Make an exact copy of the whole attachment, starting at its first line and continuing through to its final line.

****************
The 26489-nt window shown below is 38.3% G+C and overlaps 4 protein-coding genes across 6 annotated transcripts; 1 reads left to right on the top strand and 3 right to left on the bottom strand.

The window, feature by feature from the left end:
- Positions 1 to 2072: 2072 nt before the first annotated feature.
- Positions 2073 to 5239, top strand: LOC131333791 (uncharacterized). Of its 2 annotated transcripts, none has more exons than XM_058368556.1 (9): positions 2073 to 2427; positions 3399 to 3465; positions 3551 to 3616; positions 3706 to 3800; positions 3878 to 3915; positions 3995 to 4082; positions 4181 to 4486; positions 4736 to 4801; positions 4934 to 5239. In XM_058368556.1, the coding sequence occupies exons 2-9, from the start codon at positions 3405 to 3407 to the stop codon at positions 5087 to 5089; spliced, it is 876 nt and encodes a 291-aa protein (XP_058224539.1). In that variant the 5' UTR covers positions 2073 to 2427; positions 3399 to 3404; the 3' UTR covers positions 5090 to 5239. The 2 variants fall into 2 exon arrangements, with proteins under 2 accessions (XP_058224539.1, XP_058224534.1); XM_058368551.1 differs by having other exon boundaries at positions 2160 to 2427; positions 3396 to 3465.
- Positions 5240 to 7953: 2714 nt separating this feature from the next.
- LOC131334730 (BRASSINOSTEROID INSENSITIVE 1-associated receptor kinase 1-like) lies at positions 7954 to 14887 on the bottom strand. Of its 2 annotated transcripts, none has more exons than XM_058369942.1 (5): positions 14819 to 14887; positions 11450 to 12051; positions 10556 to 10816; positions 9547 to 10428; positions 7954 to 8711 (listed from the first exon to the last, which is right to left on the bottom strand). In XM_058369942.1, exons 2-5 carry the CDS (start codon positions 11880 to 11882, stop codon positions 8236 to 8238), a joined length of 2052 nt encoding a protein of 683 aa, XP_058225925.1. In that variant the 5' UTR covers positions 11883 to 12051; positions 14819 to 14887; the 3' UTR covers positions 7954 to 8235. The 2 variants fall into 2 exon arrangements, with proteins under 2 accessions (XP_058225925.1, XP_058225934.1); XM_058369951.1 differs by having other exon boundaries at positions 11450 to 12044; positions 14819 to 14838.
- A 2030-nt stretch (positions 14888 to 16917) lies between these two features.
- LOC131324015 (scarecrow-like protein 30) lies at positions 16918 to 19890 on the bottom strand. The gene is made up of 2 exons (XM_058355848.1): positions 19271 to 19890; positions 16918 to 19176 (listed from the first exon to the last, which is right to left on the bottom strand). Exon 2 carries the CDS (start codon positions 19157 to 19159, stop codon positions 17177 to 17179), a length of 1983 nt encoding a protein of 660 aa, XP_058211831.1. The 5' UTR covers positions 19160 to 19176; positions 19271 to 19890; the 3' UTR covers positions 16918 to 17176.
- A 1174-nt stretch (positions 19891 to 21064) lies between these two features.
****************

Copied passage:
The 26489-nt window shown below is 38.3% G+C and overlaps 4 protein-coding genes across 6 annotated transcripts; 1 reads left to right on the top strand and 3 right to left on the bottom strand.

The window, feature by feature from the left end:
- Positions 1 to 2072: 2072 nt before the first annotated feature.
- Positions 2073 to 5239, top strand: LOC131333791 (uncharacterized). Of its 2 annotated transcripts, none has more exons than XM_058368556.1 (9): positions 2073 to 2427; positions 3399 to 3465; positions 3551 to 3616; positions 3706 to 3800; positions 3878 to 3915; positions 3995 to 4082; positions 4181 to 4486; positions 4736 to 4801; positions 4934 to 5239. In XM_058368556.1, the coding sequence occupies exons 2-9, from the start codon at positions 3405 to 3407 to the stop codon at positions 5087 to 5089; spliced, it is 876 nt and encodes a 291-aa protein (XP_058224539.1). In that variant the 5' UTR covers positions 2073 to 2427; positions 3399 to 3404; the 3' UTR covers positions 5090 to 5239. The 2 variants fall into 2 exon arrangements, with proteins under 2 accessions (XP_058224539.1, XP_058224534.1); XM_058368551.1 differs by having other exon boundaries at positions 2160 to 2427; positions 3396 to 3465.
- Positions 5240 to 7953: 2714 nt separating this feature from the next.
- LOC131334730 (BRASSINOSTEROID INSENSITIVE 1-associated receptor kinase 1-like) lies at positions 7954 to 14887 on the bottom strand. Of its 2 annotated transcripts, none has more exons than XM_058369942.1 (5): positions 14819 to 14887; positions 11450 to 12051; positions 10556 to 10816; positions 9547 to 10428; positions 7954 to 8711 (listed from the first exon to the last, which is right to left on the bottom strand). In XM_058369942.1, exons 2-5 carry the CDS (start codon positions 11880 to 11882, stop codon positions 8236 to 8238), a joined length of 2052 nt encoding a protein of 683 aa, XP_058225925.1. In that variant the 5' UTR covers positions 11883 to 12051; positions 14819 to 14887; the 3' UTR covers positions 7954 to 8235. The 2 variants fall into 2 exon arrangements, with proteins under 2 accessions (XP_058225925.1, XP_058225934.1); XM_058369951.1 differs by having other exon boundaries at positions 11450 to 12044; positions 14819 to 14838.
- A 2030-nt stretch (positions 14888 to 16917) lies between these two features.
- LOC131324015 (scarecrow-like protein 30) lies at positions 16918 to 19890 on the bottom strand. The gene is made up of 2 exons (XM_058355848.1): positions 19271 to 19890; positions 16918 to 19176 (listed from the first exon to the last, which is right to left on the bottom strand). Exon 2 carries the CDS (start codon positions 19157 to 19159, stop codon positions 17177 to 17179), a length of 1983 nt encoding a protein of 660 aa, XP_058211831.1. The 5' UTR covers positions 19160 to 19176; positions 19271 to 19890; the 3' UTR covers positions 16918 to 17176.
- A 1174-nt stretch (positions 19891 to 21064) lies between these two features.